Barbara McGiffert Lockwood's Writings

World's Fair
More Summer
Children's Island
Wartime Summers
Mother's Decline
Thinking of Mother
Summers Then Summers
Stars and Stripes
Child's Play
More Manunka Chunk
Twinkle Twinkle Little Bat
My Brother Bob
More About Roselle


Preface to Barbara McGiffert Lockwood’s Essays

World's Fair 1933

More Summer

Children’s Island

Wartime Summers

Mother’s Decline

"If I ever get as dotty as old Mrs. Taylor," mother used to say, " Please put me out to pasture." She did and of course we didn’t. Anyway it was a meaningless phrase. Mother was in good health for most of her life. She’d been in a hospital only once before she was fifty, and that was to have Bob. The rest of us were born at home. At age fifty she had her tonsils out and was truly miserable. Some years after that she had a radical mastectomy, unnecessary, I think from what I found out later. She was uncharacteristically difficult and demanding while in the hospital. Inexperienced in the ways that I had learned in how to act in order to have hospital personnel eating out of your hand.

The real decline, physical, but chiefly mental, began when she had to have her gallbladder out. I went to Easton from the Cape, where we were living then, and spent a few days in her hospital room, noticing that she was a bit fuzzy, though not as dotty as old

Mrs. Taylor. Jim and Sidney were living in Easton, so after I had to return home, I kept abreast of developments by phone. Mother stayed in her apartment, alone for awhile, for she seemed to manage. However, one day Jim on a checkup visit found that she’d torn all her paper money into tiny pieces, which he spent some time laboriously scotch-taping together. After that he took over all her business and financial affairs and with Sidney’s help installed round the clock LPNs, as she became utterly unreliable, though cheerful and funny.

One day when I’d gone to Easton again to visit, we were sitting in her living room, having an idle exchange of nonsense when mother said chattily, " I’ve decided to change my will."

"Oh? Why is that, Mom?"

" Well, I’m going to leave the Massachusetts Bay Colony and follow Roger Williams to Rhode Island-- so I’m going to leave the sloop to Jim."

I’m not sure that mother had ever been on or even seen a sloop except in pictures, but she read extensively. I began to notice with fascination that what she’d read, heard about and experienced in her life was all mashed up in her brain as if it were all real and in the present.

Another day she asked me to go down to the railroad station to meet a shipment of sheep that she’d ordered. I said I’d be glad to do that, and what was she planning to do with them. Well, around the farmhouses in Ireland they used sheep to crop the lawns, so they never had to cut the grass themselves. Sidney and I had given up trying to make mother return to reality and since she seemed to be happy and contented in her never-never land we just went along with her. Jim, however, thought the wandering of her once acute mind was a disaster and became frustrated when he couldn’t make her talk sense. She was failing some physically, too, though there didn’t seem to be anything specific the matter.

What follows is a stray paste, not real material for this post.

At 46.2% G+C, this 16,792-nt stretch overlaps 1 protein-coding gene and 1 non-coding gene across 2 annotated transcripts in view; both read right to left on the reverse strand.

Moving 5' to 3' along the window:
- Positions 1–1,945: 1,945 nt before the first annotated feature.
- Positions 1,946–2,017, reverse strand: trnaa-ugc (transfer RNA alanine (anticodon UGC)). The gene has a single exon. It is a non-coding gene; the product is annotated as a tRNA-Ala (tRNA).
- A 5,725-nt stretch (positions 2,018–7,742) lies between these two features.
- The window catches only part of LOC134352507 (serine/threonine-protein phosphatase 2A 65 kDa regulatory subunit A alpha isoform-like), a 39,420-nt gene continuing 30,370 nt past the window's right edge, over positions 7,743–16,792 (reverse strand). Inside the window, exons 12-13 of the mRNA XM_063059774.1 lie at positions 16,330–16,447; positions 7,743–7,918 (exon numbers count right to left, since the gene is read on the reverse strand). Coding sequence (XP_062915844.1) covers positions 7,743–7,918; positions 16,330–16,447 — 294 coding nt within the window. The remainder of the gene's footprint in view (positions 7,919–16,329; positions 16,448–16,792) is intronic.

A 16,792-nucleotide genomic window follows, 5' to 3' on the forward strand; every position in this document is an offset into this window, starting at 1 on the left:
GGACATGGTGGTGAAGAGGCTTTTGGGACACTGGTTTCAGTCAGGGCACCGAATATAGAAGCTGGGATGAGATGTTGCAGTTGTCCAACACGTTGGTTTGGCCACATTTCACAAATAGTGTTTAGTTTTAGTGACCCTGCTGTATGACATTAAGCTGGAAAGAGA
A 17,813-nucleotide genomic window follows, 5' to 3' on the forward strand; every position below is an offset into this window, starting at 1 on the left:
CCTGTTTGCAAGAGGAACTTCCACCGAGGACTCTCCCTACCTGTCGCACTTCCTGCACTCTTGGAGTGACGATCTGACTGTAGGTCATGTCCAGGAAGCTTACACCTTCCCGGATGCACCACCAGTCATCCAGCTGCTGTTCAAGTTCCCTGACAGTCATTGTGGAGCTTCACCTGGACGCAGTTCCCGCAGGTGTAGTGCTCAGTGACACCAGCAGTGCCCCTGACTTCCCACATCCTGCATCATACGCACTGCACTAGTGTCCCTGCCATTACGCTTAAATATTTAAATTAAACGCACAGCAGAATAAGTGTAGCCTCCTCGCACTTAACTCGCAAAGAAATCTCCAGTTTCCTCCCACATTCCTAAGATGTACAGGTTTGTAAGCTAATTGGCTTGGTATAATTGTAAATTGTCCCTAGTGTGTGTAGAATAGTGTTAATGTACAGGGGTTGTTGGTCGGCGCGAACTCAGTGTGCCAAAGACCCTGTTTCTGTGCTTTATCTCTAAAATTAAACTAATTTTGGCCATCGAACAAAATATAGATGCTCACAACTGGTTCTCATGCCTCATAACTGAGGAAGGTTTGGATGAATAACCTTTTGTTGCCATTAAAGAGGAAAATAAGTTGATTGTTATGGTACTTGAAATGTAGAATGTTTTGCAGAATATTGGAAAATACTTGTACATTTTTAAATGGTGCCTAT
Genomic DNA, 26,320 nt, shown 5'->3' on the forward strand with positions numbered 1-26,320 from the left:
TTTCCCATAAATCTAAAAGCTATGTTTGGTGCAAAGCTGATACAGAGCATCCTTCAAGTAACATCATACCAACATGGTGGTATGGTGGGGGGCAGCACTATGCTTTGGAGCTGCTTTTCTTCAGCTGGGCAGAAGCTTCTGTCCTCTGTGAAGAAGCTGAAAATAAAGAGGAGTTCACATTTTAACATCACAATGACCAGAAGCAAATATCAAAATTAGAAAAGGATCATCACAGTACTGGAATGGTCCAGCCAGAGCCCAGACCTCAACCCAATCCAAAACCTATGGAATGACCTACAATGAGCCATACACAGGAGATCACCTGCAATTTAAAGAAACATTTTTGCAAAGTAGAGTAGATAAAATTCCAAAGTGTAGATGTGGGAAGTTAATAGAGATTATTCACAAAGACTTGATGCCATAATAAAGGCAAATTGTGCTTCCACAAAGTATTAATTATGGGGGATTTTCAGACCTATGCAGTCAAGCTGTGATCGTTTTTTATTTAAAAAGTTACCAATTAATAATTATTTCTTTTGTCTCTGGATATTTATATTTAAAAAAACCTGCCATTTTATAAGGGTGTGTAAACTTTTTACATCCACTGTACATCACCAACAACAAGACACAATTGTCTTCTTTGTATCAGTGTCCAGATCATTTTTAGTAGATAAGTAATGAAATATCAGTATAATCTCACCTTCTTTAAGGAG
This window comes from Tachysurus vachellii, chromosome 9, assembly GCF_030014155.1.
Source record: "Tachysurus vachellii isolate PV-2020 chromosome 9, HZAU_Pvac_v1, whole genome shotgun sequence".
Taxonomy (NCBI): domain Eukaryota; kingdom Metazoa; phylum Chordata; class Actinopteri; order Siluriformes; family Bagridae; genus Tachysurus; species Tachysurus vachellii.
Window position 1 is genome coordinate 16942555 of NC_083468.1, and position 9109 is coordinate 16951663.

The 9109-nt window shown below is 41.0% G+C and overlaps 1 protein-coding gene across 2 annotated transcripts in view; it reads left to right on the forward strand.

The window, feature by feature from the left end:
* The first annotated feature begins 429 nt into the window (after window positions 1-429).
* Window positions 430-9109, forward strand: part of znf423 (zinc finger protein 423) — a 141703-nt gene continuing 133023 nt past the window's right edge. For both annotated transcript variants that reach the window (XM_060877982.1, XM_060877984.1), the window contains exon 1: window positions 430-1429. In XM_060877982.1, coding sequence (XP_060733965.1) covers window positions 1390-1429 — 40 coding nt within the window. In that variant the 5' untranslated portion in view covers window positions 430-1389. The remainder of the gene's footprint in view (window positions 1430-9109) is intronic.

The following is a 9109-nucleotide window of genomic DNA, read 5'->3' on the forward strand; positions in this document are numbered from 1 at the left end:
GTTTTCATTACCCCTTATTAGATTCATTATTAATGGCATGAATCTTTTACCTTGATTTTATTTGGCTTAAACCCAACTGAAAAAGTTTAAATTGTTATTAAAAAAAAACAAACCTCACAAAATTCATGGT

Down to Easton again. Sidney and I were sitting by her bed one morning when she began to laugh. "Girls, did you ever think that my store teeth would make the front page of The New York Times?"

We allowed as how no, we had never thought that. Ordered to go to the living room and get the paper, Sidney brought back The Easton Daily Express, as we had long since canceled her Times.

"Look, there it is, right on the front page. THEY HAVE DUG UP MY STORE TEETH IN A JEWISH CEMETERY IN FRANCE!"


Mother died peacefully a few weeks later. None of her five children was there, as she had not seemed in extremis, but I like thinking of this story as the last words of hers that I heard. It was so typical of her.

Barbara McG. Lockwood


Thinking of Mother

When I sent my bedroom desk out to be refinished, of course I had to empty the drawers and pigeon holes. I’ve never used this desk for writing letters or checks or whatever, but from 1967 when we moved here from Woods Hole its been a catch-all for STUFF: canceled checks, back income tax returns, papers from my graduate school courses at American University, manila envelopes of letters from sons—back in the dim reaches of time when we all wrote letters— and dozens of love letters from Ted, which I’ve started to chuck any number of times, but couldn’t quite. More about that in another writing.

Mother died the week before we moved here, so Sidney and Jim, because they were still living in Easton, had the task of going through her things. We had to return to Woods Hole immediately after the funeral to meet the packers , who do not change schedules for anything short of their warehouses being destroyed by dynamite. Some time later Sidney sent me an envelope of items from mother’s scrap-book plus a few personal letters, copies of her final exams at Vassar in 1908 and notification of her election to Phi Beta Kappa. Way back in a dusty corner of one of the desk drawers was a yellowing piece of note paper and a note from my girlhood friend Faith (the friend I wrote about in the Children’s Island memoirs, whose mother was fearful that White Slavers would sneak up behind Faith and me in Grand Central Station and carry us off forever): "Dear Barbara, my sister called yesterday to tell me about your mother’s death. Even though she hasn’t been the Mrs. McGiff I loved, I can’t tell you how sad I am that she is gone. Of all the mothers I’ve ever known, she was unique—who else would hop aboard a Piper Cub and go tooting off to visit her grandchildren? Your mother really had a knack for living that brought pleasure not only to her but to so many others as well. How lucky you are to have had her for your mother!"